Diabetes prescriptions now account for 8.4 per cent of the entire NHS net bill for primary care drugs in England, according to a new report from the NHS Information Centre.
'Prescribing for Diabetes: England 2005/06–2010/11' shows an increase in the cost of prescribing from £513 million in 2005/06 to £725 million in 2010/11 – an increase of 41.1 per cent. Over the same period, the number of items dispensed to treat the condition rose by 41.2 per cent, from 27.1 million to 38.3 million. This means that one in every 25 prescription items written is now for diabetes.
Around two thirds of these items are anti-diabetic drugs such as metformin, which help the body’s own production and use of insulin, with various forms of insulin making up a further 15 per cent of prescribed items.
Planning how best to address the condition
Tim Straughan, NHS Information Centre chief executive, said: "This report paints a picture of an ever-increasing drugs bill to cope with the demands of society triggered by diabetes...
"This information will help people and health professionals see the impact that caring for diabetes has on NHS prescribing; and support the NHS in planning for how to best address the condition."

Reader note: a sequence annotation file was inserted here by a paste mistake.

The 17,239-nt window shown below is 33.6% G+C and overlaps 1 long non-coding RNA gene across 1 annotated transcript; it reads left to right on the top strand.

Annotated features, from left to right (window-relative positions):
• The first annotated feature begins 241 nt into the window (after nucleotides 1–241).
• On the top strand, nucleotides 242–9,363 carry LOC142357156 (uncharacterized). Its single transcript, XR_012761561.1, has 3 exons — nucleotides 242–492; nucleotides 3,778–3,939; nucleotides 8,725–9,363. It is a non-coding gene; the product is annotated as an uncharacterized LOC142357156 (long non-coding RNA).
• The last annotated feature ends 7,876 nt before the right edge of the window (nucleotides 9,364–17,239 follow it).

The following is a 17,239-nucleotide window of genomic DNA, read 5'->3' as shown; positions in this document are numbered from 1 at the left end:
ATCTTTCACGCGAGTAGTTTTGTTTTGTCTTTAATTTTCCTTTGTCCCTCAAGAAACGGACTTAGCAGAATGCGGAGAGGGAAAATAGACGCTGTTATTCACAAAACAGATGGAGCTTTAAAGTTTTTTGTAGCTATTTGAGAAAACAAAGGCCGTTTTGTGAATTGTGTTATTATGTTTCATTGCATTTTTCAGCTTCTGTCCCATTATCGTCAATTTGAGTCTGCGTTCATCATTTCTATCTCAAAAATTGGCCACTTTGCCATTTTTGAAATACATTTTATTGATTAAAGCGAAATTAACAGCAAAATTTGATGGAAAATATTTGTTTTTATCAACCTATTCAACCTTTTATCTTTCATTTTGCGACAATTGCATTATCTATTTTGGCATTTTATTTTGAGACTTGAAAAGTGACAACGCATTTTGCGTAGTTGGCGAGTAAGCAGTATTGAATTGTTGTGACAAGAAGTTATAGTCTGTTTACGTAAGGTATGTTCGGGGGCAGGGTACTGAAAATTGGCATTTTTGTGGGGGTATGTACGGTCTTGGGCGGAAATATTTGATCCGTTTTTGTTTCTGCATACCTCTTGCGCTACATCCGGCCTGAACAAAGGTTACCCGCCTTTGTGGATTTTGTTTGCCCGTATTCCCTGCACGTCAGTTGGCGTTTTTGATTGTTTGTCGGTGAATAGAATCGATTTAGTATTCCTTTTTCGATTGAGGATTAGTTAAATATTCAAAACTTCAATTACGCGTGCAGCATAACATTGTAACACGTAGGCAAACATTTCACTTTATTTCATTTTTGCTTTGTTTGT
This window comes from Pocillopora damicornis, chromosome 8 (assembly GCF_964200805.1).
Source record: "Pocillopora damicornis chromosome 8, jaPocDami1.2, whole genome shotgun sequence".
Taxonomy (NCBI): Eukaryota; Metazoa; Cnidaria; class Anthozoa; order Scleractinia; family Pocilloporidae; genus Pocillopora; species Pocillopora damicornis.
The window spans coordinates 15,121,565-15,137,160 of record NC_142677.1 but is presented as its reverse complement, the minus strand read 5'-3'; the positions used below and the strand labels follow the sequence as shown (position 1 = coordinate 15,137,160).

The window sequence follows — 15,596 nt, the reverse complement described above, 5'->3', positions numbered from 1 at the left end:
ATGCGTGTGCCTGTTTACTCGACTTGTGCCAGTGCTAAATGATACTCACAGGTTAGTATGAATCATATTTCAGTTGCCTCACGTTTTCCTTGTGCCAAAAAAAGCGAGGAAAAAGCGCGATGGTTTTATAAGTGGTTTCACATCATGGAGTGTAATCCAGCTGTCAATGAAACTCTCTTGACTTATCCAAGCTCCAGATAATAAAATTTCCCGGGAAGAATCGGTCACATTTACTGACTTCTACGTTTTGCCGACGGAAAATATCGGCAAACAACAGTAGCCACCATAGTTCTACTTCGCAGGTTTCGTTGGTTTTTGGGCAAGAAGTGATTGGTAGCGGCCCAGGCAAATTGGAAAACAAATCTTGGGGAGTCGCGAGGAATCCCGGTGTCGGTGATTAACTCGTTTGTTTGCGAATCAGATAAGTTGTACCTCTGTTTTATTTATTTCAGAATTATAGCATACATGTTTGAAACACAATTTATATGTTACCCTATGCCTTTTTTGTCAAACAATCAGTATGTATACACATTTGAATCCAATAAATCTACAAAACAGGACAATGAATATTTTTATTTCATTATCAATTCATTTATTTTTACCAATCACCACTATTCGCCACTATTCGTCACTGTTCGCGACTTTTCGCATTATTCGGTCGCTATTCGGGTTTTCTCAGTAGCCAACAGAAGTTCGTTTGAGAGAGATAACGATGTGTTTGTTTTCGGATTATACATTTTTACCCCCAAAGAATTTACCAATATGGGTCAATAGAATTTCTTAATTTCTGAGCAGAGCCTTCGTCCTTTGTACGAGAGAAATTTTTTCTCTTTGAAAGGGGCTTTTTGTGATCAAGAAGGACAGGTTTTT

Access to the most appropriate treatments
Bridget Turner, Head of Policy and Care Improvement at Diabetes UK, said, "This report reinforces that diabetes is one of the biggest health challenges this country faces. Increasing diabetes prevalence has largely caused this rise in cost and numbers of prescriptions.
"Diabetes UK believes that people should have access to the most appropriate treatment to manage their diabetes and reduce the risk of devastating complications. The long term costs of poor diabetes management such as caring for someone who’s had a heart attack or stroke, lost their sight or lower limb, far outweigh those of the drugs that help prevent such complications.
"Investment in education, support and improving access to reduce variations of care will empower people to effectively self-manage their condition. This will tackle the spiralling rates and costs of diabetes and help those diagnosed with the condition stay healthy."
You can access the full report on theNHS Information Centre website.